Imagine walking into a library intending to borrow a specific book or books on a specific topic. Where will you start? Probably by consulting the Library Catalogue that contains an inventory of all books. This inventory is prepared based on specific rules to ensure that each individual item can be found. The most obvious and useful sort sequence will include Title and Author.
Depending on how flexible the Catalogue is it might allow you to search on Categories, Year of Publication, ISBN number and it could comprise details about Isle and Shelve numbers and more. If the Catalogue is in disarray (or non-existent) it will be almost impossible to retrieve books. No more subscribers for a defunct library!
Book Loads of Information
One of the biggest frustrations for data users is finding pertinent information amidst the ever increasing volumes of data. How can already scant on attention Business Users be helped to find the relevant data / reports/ dashboards / any-piece-of-information-needed in their businesses data libraries more effectively?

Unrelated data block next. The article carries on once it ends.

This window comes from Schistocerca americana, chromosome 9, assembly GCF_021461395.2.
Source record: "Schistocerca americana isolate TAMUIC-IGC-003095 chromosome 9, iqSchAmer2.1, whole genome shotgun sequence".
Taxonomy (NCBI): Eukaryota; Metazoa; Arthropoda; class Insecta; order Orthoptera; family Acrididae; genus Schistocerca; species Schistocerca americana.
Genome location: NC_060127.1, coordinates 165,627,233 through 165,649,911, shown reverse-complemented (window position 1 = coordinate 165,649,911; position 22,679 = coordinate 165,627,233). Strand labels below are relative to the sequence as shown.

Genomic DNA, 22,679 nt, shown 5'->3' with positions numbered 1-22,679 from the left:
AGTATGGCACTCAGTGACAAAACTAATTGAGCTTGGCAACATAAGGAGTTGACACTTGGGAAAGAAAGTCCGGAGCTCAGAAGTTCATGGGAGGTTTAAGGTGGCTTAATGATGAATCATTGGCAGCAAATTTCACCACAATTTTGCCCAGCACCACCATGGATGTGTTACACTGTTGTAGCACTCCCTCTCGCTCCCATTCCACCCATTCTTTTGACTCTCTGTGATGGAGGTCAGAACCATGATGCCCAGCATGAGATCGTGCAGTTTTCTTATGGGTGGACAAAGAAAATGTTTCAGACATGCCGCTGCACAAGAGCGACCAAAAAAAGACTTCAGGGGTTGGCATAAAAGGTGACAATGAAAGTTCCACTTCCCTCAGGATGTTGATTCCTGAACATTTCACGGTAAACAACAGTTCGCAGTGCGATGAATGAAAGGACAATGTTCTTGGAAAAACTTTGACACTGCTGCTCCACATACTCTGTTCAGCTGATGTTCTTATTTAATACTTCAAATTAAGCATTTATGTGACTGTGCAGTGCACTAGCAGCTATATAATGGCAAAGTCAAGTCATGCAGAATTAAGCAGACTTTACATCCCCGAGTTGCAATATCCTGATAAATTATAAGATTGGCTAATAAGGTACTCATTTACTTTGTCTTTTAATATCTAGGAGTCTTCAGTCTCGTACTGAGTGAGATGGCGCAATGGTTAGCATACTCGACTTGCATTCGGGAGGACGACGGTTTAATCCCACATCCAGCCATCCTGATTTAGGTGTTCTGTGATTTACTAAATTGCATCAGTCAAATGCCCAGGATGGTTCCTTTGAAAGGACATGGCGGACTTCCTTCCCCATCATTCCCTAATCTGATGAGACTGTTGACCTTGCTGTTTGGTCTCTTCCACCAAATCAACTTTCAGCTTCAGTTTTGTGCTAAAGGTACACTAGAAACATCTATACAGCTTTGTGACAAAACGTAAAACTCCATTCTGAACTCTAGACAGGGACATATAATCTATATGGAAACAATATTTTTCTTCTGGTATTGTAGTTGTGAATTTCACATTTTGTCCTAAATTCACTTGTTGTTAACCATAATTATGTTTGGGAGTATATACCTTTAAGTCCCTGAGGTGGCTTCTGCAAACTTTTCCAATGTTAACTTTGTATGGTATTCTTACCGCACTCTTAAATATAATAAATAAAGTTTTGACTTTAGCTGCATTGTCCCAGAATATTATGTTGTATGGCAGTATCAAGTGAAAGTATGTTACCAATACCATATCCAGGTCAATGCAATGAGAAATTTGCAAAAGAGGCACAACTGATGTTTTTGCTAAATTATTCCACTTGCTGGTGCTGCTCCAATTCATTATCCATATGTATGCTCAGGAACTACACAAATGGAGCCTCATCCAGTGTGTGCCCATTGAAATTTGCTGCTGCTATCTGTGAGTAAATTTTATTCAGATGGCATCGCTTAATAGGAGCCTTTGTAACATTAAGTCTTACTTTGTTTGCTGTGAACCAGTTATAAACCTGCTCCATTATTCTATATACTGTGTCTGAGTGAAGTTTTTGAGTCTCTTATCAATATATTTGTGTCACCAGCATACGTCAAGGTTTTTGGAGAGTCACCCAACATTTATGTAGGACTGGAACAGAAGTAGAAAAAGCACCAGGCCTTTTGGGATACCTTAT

Draw the comparison between a brick and mortar Library and a Business Data Library. A Library Catalogue is akin to a Data Catalogue for a Data Library (or a Data Vault or a Data Warehouse). Business users are in charge of defining which data should be included, the initial rules of how the information must be tagged and referred to in the Data Catalogue. The actual pieces of information do not physically exist inside the catalogue; it contains only pointers to the relevant information.
Any data rich environment will score from implementing a Data Catalogue. Without this helpful aid true Infonomic gain is drastically curbed. In a well-planned, properly implemented and maintained Data Warehouse the Data Catalogue forms an essential part.
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Resist approaching your Data Warehousing project without consideration for all the key aspects. “Take caution when implementing a Data Catalogue in isolation. It may very well end in a Data Catalogue calamity! “
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Topics covered: Defining a Business Intelligence Strategy, Uncovering information requirements, Designing Extended Data Warehouses (consisting of traditional DW, Data Lakes, Big Data, Hadoop, Data Catalogue and Meta Data themes), plus Implementation and Deployment guidelines.